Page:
Activity at the Soufriere Hills Volcano has been at a low to moderate level, slightly higher than over the last four days. The activity was dominated by small rockfalls from the growing lava dome.
A total of 62 rockfall events were recorded during this period, almost identical to the count yesterday. Most of these signals were very low in amplitude and short in duration, although a series of signals occurred between 20:56 and 21:18 on 23 June which may have been the result of small pyroclastic flows. There were 3 hybrid events and twenty small long period earthquakes. Tremor was at a very low level during this period.
Visibility was slightly better today than over the previous few days, and a helicopter flight enabled good views of the lower flanks of the dome. As expected, there were no major new deposits on the lower flanks, although new material was noted to the south of Castle Peak in the upper reaches of the South Fork of the Tar River. Little new material has fallen into the upper part of Fort Ghaut as yet, although the full width of the Gages Wall is now filled with debris from the dome. It is still not clear which areas on the upper flanks of the dome are most active, although growth is clearly still continuing.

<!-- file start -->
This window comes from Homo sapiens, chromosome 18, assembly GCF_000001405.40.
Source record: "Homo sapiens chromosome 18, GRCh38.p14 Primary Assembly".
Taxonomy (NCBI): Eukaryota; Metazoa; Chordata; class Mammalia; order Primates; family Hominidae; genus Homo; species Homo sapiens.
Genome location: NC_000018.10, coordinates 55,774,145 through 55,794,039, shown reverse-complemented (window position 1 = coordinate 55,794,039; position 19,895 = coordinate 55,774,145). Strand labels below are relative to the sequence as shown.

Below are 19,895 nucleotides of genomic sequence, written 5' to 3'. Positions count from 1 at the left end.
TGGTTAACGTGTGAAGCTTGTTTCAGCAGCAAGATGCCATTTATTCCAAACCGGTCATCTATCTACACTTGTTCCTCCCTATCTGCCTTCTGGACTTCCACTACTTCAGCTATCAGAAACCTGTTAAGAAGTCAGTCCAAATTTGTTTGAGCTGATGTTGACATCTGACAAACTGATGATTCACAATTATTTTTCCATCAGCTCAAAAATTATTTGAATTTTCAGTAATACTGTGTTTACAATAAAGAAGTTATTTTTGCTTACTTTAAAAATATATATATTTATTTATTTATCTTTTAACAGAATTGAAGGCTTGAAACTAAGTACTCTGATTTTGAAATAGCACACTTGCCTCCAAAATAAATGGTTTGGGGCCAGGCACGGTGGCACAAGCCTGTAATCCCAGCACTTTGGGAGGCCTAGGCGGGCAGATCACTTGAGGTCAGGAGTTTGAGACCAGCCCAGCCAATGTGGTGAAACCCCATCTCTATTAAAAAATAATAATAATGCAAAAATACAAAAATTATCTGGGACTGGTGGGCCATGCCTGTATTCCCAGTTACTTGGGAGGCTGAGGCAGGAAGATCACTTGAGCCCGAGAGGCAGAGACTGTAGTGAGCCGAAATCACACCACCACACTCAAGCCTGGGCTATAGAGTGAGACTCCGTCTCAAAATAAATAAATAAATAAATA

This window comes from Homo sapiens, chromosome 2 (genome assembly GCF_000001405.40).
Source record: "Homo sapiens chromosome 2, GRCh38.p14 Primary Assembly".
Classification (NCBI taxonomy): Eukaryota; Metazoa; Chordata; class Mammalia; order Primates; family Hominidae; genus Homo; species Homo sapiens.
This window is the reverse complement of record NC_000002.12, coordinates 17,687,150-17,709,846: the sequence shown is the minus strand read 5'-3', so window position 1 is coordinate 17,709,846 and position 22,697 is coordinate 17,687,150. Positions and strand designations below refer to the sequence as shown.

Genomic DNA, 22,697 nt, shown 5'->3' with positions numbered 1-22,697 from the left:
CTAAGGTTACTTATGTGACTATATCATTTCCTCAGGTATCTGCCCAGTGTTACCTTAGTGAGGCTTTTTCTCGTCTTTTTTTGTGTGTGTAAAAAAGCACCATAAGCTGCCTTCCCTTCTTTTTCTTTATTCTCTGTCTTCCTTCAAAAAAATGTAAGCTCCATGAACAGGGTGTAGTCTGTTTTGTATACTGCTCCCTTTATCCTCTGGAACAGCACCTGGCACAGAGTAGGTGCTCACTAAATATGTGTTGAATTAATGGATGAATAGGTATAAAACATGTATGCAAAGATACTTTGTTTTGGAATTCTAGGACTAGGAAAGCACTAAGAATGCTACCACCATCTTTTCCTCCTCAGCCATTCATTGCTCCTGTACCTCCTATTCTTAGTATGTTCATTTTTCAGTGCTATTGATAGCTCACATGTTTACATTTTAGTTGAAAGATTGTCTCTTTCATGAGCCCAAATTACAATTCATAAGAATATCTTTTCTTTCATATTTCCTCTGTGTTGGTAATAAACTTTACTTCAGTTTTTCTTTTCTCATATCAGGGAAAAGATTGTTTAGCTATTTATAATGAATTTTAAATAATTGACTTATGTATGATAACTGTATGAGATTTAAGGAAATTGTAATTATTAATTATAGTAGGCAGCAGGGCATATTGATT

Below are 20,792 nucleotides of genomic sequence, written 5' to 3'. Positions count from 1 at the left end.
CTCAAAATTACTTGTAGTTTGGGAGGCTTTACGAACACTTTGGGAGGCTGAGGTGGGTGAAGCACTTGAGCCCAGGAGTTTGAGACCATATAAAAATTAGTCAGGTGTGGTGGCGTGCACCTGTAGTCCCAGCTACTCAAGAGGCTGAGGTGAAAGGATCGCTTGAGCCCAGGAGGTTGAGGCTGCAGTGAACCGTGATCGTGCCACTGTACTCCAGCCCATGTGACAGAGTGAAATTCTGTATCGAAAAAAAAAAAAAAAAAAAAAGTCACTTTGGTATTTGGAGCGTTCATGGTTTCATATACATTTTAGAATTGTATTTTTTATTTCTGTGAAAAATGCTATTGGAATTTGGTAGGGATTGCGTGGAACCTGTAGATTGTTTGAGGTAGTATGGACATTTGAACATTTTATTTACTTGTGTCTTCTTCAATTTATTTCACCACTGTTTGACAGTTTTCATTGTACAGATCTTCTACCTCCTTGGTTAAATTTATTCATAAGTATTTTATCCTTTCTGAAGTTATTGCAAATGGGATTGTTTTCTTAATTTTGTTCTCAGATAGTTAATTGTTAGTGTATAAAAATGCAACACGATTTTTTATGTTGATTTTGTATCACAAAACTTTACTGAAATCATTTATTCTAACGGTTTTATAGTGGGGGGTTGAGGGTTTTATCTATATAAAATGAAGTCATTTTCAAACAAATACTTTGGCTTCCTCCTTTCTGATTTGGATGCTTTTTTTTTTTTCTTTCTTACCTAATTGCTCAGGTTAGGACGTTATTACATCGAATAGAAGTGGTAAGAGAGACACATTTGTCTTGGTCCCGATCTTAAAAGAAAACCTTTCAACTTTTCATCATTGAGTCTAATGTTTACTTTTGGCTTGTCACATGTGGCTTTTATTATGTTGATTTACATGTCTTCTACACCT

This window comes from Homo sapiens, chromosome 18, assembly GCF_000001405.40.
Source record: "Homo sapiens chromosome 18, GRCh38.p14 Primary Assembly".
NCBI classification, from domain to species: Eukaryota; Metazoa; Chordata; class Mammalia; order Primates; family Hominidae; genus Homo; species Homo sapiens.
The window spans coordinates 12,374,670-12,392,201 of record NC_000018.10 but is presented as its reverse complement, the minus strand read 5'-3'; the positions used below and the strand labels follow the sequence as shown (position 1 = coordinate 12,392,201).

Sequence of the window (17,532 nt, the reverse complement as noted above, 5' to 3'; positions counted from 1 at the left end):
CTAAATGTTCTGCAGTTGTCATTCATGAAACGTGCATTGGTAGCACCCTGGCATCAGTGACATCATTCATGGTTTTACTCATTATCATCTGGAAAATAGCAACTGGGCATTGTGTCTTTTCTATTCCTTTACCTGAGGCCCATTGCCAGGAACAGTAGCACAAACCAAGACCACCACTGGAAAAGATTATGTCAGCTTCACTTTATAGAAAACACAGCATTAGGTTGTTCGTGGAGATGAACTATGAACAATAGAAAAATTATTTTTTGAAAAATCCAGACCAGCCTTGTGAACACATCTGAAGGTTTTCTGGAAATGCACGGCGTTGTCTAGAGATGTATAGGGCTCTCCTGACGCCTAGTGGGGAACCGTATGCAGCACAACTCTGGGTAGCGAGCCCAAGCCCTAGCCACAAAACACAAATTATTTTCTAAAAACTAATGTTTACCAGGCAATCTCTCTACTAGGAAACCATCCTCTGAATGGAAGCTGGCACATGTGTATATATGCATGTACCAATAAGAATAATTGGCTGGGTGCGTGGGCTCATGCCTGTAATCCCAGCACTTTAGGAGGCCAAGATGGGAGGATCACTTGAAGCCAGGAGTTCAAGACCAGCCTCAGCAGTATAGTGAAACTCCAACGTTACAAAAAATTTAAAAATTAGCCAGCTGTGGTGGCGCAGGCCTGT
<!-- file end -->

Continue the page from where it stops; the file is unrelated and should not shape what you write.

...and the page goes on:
COSPEC measurements were carried out today; a sulphur dioxide flux of about 76 tonnes per day was measured, somewhat lower than the past few measurements.
EDM measurements were not made today due to the poor viewing conditions on the west of the volcano and the inability to get reflections from the Castle Peak reflector due to ash; it is hoped that this ash can be cleaned off soon. GPS surveys were done on the western network today and also preparations were begun for installation of two permanent GPS receivers on the western and eastern flanks of the volcano to measure the long term changes in the shape of the volcano.
Despite the continued relatively low level of activity, the volcano remains highly dangerous to people and property on both it's eastern and upper western flanks. People who make visits to the evacuated zones expose themselves to various levels of risk, depending on the area entered. Such visits should be kept to an absolute minimum. The Tar River, Long Ground and Whites areas to the east and upper Fort Ghaut, Gages Village and Upper Amersham areas to the west are all extremely high risk zones. All access roads to these areas remain closed. People should not enter these areas under any circumstances. If they do, they put themselves and others at direct risk of serious injury or death.